Biggest Data Breaches
Cyber-attacks pose a significant threat to businesses of all sizes, government agencies, and individual internet users. Recent cyber-attacks have come from hacktivist groups, lone wolf hackers, and nation-states.
The first cyber-attack on record was The Morris Worm in 1988. Robert Tappan Morris, a graduate student at Cornell University, developed a worm program that would crawl the web to count how many computers were connected to the internet. However, the worm installed itself on one in seven computers and forced them to crash, which saw it inadvertently become the first distributed denial-of-service (DDoS) attack. The Morris Worm damaged around 6,000 computers, which then comprised 10% of the entire internet.
In 2002, the first internet attack as we now know it saw a DDoS attack target the 13 Domain Name System (DNS) root servers. The attack could have brought the internet down if allowed to continue and was then the most sophisticated and widescale cyber-attack ever launched.
Recent cyber-attacks have advanced and can affect vast numbers of people. Single attacks now regularly steal the data of hundreds of millions of people.
Below is an overview of some of the most significant cyber-attacks recorded in history.
In October 2013, software company Adobe suffered a cyber-attack in which hackers stole credit card data from nearly 3 million customers. The attack also saw login credential data, including usernames and hashed passwords, of up to 150 million users stolen. Further research into the attack discovered that the hackers had also stolen customer names, identification data, passwords, and more debit and credit card data.
In August 2015, Adobe was ordered to pay legal fees of $1.1 million. It also paid around $1 million to customers in further settlements because of unfair business practices and violating the Customer Records Act.
In May 2019, the graphic design website Canva suffered an attack that exposed email addresses, names, cities of residence, passwords, and usernames of 137 million users. Hackers were also able to view but not steal files that included partial payment and credit card data.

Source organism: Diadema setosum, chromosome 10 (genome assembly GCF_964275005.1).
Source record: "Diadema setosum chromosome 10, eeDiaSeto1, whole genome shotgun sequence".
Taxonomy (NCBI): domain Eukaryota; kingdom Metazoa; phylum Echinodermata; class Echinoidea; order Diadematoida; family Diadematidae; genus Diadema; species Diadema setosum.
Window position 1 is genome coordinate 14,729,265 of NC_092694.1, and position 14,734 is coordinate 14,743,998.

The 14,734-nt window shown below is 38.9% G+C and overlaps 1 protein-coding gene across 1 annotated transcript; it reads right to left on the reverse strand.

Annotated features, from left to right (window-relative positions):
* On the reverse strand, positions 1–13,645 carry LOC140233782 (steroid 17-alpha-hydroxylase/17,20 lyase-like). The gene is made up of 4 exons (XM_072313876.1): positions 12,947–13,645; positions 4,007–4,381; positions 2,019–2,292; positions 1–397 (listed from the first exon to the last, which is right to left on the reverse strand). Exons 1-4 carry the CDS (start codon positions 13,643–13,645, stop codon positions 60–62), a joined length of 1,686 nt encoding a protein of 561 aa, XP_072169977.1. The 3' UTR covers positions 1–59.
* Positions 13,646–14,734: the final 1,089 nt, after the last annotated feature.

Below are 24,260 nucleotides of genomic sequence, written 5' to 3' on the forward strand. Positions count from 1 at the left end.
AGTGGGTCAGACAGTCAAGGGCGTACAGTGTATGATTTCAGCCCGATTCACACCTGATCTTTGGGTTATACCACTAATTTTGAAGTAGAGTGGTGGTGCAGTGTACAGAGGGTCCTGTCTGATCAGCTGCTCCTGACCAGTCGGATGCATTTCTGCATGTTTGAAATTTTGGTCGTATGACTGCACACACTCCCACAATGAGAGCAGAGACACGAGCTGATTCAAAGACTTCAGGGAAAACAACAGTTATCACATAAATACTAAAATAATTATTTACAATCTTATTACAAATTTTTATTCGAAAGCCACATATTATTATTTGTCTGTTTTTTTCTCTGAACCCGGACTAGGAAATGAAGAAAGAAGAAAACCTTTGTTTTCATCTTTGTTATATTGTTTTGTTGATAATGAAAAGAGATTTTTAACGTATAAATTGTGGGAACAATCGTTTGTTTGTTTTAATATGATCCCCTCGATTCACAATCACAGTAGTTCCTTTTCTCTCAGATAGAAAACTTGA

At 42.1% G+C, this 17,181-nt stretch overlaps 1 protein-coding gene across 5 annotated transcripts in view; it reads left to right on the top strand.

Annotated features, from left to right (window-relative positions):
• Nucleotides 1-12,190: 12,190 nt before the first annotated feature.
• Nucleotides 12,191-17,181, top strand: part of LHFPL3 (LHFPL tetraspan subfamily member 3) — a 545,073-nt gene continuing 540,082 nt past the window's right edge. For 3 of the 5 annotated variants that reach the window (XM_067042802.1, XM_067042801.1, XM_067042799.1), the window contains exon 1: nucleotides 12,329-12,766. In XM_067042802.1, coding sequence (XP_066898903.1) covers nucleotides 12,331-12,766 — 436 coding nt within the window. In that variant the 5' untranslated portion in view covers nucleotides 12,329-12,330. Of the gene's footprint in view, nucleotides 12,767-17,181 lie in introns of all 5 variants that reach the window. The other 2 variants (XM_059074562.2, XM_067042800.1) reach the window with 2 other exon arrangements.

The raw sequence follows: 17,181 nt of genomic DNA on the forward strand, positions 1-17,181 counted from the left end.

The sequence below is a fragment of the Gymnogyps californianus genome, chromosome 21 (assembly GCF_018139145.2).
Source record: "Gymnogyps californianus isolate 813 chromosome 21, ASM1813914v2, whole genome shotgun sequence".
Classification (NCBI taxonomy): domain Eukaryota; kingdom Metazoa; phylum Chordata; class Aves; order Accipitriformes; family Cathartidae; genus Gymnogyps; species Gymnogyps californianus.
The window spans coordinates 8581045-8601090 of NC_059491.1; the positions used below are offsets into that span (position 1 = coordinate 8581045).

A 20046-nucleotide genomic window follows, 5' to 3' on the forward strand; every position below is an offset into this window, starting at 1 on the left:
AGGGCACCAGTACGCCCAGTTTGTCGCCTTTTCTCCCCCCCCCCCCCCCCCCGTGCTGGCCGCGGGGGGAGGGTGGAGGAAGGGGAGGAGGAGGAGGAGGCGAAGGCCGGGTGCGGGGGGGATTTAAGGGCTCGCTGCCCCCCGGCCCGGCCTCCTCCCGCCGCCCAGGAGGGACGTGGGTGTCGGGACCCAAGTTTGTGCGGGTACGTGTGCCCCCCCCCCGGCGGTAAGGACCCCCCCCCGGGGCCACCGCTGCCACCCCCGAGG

The attackers, known as GnosticPlayers, contacted the technology news website ZDNet to boast about the attack. They claimed to have obtained users’ open authorization (OAuth) login tokens, which are used for logging in via Google.
Canva confirmed the attack, notified its users, and prompted them to update their passwords and reset their OAuth tokens. But a list of 4 million Canva accounts and stolen passwords was later shared online, which resulted in Canva having to invalidate any passwords that remained unchanged.
More than 162 million users’ data—email addresses, hashed passwords, dates of birth, and usernames—was stolen from the video messaging service Dubsmash in December 2018. A year later, the data was made available for sale on dark web site Dream Market as part of a dump of data that also included information from attacks on Armor Games, Coffee Meets Bagel, MyHeritage, MyFitnessPal, and ShareThis.
Dubsmash acknowledged that its systems had been breached and the stolen data put up for sale, and advised users to change their passwords. However, it has not reported how attackers gained access to the data or confirmed the attack scale.
A cyber attack in May 2014 exposed the account list of eBay’s 145 million users. The attack, which exposed user addresses, dates of birth, names, and encrypted passwords, occurred as hackers obtained three eBay employees’ credentials. Attackers gained complete access to the entire eBay network for 229 days.
eBay asked customers to update their passwords, for which it received criticism over its poor communication and password-renewal process implementation. The auction site also advised that financial details, such as credit card information, were stored in a separate location and had not been compromised.